Carolina Panthers: Predicting Trai Turner’s Contract Extension: The news by Charlotte Observer’s Joe Person last week that the Carolina Panthers have begun preliminary talks with guard Trai Turner should not come as a surprise. Turner stepped in as a starter almost immediately after the Panther selected him in the third round of the 2014 NFL Draft.
A strong case could be made that he has been the Panthers’ most consistent offensive linemen over that time. This is why it would make complete sense for GM Dave Gettleman to begin discussing a contract extension.
However, this new deal will be a substantial one.
The contracts offensive guards have received over the past few years have been significant. According to Spotrac, of the top six deals currently at the guard position five have been signed in the past two years.
Carolina Panthers: Predicting Trai Turner’s Contract Extension
The quietest player in the linebackers’ corner of the Carolina Panthers NFL locker room could very well be that group’s most important defensive weapon in the years to come.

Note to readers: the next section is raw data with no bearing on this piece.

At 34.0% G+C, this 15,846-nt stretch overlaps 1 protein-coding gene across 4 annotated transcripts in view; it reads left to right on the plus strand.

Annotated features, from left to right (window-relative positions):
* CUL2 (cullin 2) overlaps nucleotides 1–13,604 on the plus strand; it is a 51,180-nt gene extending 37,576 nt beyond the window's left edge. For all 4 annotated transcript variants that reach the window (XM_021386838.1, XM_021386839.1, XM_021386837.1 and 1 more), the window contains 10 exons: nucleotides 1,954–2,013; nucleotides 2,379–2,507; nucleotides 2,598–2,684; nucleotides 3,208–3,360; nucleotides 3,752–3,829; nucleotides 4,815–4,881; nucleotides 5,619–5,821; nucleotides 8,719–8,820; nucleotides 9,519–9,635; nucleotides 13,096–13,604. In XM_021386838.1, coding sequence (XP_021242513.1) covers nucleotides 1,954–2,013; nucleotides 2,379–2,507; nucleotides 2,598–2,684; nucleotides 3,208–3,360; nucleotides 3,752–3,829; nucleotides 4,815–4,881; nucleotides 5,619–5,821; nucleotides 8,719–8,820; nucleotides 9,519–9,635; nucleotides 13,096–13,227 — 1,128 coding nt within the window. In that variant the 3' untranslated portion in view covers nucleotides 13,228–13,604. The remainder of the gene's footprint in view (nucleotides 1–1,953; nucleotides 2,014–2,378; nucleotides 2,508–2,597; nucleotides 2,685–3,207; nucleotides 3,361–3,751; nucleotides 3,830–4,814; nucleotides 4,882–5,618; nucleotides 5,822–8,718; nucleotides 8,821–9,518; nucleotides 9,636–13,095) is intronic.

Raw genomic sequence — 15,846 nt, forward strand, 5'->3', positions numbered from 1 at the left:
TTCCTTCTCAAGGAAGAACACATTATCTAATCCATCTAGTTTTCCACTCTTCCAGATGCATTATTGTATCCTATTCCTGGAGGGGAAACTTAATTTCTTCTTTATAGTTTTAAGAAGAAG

Shaq Thompson won’t be Carolina’s starter in Week 1 of the 2017 NFL season, and he knows it. That’s still veteran Thomas Davis’ job, and rightfully so, Thompson says.
“Whether I’m in 20 plays, 30 plays, 40 plays, whatever it is, I’m going to make sure I make it count,” he said after Tuesday’s OTA session wrapped. “Right now he’s the starter, and I’m going to go in whenever my number is called.”
But in new defensive coordinator Steve Wilks’ scheme, Thompson’s combination of size and speed could make him a key against Carolina’s division rivals in the NFC South, where versatile offensive players are flooding in.
Shepard is a special-teams specialist and also will occasionally get on the field as a wide receiver. He will have a chance because although he won’t be among the Panthers’ top three receivers to start training camp, he is learning all three of the wideout positions with the idea he will always be active on game day due to his special-teams duties. So versatility will be key.
“I’m starting off in the slot,” Shepard said. “But one thing I learned in Tampa Bay (with the Bucs, his previous team) is that you should be able to play all positions. I’m kind of a ‘tweener.’ I’m a tall slot receiver (at 6-foot-1), but I’m not the tallest guy on the outside. So being able to play all three positions increases my chances to play.”